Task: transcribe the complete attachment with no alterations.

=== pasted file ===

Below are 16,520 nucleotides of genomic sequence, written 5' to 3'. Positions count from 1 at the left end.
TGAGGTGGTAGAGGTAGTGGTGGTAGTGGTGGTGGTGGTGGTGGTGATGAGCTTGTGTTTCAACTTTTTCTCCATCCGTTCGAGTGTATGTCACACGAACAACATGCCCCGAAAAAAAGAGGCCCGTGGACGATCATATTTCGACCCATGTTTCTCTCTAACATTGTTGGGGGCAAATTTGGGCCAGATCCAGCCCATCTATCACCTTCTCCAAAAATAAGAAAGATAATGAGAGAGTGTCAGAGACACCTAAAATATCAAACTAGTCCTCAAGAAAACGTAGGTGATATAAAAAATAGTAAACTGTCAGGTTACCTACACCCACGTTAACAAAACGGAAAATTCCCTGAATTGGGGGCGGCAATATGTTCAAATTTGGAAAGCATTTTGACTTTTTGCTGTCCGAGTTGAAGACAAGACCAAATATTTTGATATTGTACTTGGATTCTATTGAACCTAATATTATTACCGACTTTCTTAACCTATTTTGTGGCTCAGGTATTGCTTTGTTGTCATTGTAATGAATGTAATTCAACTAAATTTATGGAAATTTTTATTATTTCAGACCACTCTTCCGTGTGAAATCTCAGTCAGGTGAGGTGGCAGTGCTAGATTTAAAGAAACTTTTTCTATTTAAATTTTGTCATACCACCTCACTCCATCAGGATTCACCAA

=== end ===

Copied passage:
Below are 16,520 nucleotides of genomic sequence, written 5' to 3'. Positions count from 1 at the left end.
TGAGGTGGTAGAGGTAGTGGTGGTAGTGGTGGTGGTGGTGGTGGTGATGAGCTTGTGTTTCAACTTTTTCTCCATCCGTTCGAGTGTATGTCACACGAACAACATGCCCCGAAAAAAAGAGGCCCGTGGACGATCATATTTCGACCCATGTTTCTCTCTAACATTGTTGGGGGCAAATTTGGGCCAGATCCAGCCCATCTATCACCTTCTCCAAAAATAAGAAAGATAATGAGAGAGTGTCAGAGACACCTAAAATATCAAACTAGTCCTCAAGAAAACGTAGGTGATATAAAAAATAGTAAACTGTCAGGTTACCTACACCCACGTTAACAAAACGGAAAATTCCCTGAATTGGGGGCGGCAATATGTTCAAATTTGGAAAGCATTTTGACTTTTTGCTGTCCGAGTTGAAGACAAGACCAAATATTTTGATATTGTACTTGGATTCTATTGAACCTAATATTATTACCGACTTTCTTAACCTATTTTGTGGCTCAGGTATTGCTTTGTTGTCATTGTAATGAATGTAATTCAACTAAATTTATGGAAATTTTTATTATTTCAGACCACTCTTCCGTGTGAAATCTCAGTCAGGTGAGGTGGCAGTGCTAGATTTAAAGAAACTTTTTCTATTTAAATTTTGTCATACCACCTCACTCCATCAGGATTCACCAA